Last week after a photoshoot at DCA, I dropped by Gravelly Point for a few minutes since I was feeling up to it (I am recovering from a shoulder injury). I didn’t stay long, but couldn’t resist the beautiful weather. I snapped some photos, but really wanted to try the EOS R shooting 4K through a 400mm lens, which equates to 700mm with the EOS R’s 4K crop. In short, 700mm handheld makes for great photos, but is really hard for video (duh).
The official photo blog of J. David Buerk Photography.
Last year I was hired to film a short documentary series that quickly became the most meaningful project I've ever worked on in my professional career to-date. That project was The Arc of Northern Virginia's Housing Choice Voucher web series.
I first became familiar with The Arc during my time filming the Wings for All program, which is a simulated commercial flight experience so individuals with disabilities may learn and practice what it's like to navigate an airport, get screened by TSA, and board a real aircraft.
After my work on several Wings for All events, The Arc of Northern Virginia tapped me for a new video project - a documentary web series portion of a grant in partnership with the Virginia Housing Development Agency and Virginia Housing and Supportive Services. Each short film educates viewers about the Housing Choice Voucher option offered in Virginia.
Housing Choice Vouchers give individuals with disabilities affordable access to independant housing, which increases quality of life and satisfaction over other housing options, such as group homes. This allows other sources of income, such as Medicaid waivers, to go further in paying for other necessary services such as in-home caregivers.
Filming the series took place over the course of several months, in various locations across the Northern Virginia region. Filming this series introduced me to many vibrant people with incredible stories, and all do great work in the local, state, and even national community, which you'll see in the series itself. This series was truly and incredible experience to work on, and even though it was definitely the most challenging project I've taken on to-date (this series required an immense amount of post-production; each interview was about 1.5 - 2hrs long), this documentary series is by far the most meaningful project I have ever completed - I am truly proud to have been a part of it in cooperation with The Arc, and I truly look forward to more projects similar to this one.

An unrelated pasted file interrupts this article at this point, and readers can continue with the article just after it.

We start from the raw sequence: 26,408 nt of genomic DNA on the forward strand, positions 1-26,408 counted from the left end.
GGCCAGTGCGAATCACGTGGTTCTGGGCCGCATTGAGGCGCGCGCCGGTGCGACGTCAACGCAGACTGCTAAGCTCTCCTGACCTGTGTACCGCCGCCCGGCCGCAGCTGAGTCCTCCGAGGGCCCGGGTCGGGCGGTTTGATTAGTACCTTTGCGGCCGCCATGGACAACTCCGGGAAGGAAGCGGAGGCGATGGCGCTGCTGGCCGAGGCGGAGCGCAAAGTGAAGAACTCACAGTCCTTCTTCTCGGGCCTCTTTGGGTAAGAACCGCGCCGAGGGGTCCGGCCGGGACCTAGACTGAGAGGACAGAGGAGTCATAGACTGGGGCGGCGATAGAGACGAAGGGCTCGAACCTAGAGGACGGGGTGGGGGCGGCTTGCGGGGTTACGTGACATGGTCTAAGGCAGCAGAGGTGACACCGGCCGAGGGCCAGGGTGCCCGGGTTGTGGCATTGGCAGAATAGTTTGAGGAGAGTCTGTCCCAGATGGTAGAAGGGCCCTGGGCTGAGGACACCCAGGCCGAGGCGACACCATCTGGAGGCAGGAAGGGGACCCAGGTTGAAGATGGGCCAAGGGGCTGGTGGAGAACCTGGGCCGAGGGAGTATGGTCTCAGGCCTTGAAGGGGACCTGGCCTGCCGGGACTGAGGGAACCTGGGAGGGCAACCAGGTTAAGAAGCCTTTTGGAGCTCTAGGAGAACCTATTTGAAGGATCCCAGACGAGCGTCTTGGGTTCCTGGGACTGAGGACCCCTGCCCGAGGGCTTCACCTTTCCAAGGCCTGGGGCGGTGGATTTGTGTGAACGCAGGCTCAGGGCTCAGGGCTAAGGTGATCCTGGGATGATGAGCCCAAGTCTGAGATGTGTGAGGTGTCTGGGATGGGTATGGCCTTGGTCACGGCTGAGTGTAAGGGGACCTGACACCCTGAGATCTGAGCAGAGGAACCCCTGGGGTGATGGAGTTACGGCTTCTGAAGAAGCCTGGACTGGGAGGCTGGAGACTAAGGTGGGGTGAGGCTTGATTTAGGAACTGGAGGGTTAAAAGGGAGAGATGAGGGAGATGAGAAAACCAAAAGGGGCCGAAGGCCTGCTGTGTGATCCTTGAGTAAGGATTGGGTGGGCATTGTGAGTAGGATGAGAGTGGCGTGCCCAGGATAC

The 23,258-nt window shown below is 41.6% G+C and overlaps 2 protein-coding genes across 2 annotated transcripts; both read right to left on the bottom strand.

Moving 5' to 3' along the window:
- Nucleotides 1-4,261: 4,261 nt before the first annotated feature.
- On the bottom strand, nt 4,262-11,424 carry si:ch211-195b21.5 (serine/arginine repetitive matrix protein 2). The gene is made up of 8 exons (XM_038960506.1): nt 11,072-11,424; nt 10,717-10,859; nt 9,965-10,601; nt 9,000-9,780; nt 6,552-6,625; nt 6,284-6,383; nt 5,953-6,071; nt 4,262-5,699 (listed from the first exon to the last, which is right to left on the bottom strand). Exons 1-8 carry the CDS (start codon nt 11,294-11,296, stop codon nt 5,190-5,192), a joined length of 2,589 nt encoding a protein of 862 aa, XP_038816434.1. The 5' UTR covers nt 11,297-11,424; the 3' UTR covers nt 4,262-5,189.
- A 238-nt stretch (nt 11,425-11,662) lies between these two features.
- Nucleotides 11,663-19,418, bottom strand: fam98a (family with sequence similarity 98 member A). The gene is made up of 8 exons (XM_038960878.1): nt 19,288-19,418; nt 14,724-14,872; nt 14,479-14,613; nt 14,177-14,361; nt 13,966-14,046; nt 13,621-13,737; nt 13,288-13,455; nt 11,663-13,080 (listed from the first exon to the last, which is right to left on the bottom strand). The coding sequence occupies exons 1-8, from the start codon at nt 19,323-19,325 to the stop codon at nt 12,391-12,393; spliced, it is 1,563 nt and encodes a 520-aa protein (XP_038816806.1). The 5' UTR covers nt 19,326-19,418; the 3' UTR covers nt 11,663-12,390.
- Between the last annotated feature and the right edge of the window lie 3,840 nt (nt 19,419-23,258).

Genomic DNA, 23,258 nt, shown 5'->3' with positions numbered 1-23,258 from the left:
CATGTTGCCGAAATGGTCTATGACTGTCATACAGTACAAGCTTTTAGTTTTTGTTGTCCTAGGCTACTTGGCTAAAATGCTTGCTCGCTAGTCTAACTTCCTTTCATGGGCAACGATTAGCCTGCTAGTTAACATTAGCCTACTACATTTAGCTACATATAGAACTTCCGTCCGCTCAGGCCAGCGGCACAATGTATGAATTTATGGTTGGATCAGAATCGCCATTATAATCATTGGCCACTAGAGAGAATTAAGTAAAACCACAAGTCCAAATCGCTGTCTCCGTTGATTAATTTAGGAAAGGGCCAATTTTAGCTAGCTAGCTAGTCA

Before we get into the series itself, I'd like to share some useful links which will help you learn more information about Housing Choice Vouchers in Virginia.
- The Arc of Northern Virginia Homepage
- The Arc of Northern Virginia Housing Choice Voucher Housing Toolkit
- United States Department of Housing and Urban Development List of Virginia Housing Choice Voucher and Section 8 Providers by County
- Fairfax County, Virginia Department of Housing Fairfax County Rental Program
- Fairfax County Department of Housing and Community Development Reasonable Accommodation Packet
- The Arc (National) Homepage
And now, here are all films in the series.
Housing Choice Voucher 2016 Series: #1 - Brian
Brian, his family, and caregivers detail how his life has improved thanks to the Housing Choice Voucher following his traumatic brain injury.
Housing Choice Voucher 2016 Series: #2 - Gail and Esther
Gail and Esther are best friends who live independently in the same apartment complex, and have technological aids to help them.
Housing Choice Voucher 2016 Series #3 - David and Rory
David and Rory live together in spacious apartment, and are now able to cook their own meals and travel their own community, which was impossible in the group home setting they both lived in before receiving their Housing Choice Vouchers.
Housing Choice Voucher 2016 Series: #4 - Rogan
Rogan's Housing Choice Voucher has helped provide him with a stable home with a live-in caregiver, as his parents begin to age.
Housing Choice Voucher 2016 Series: #5 - Theresa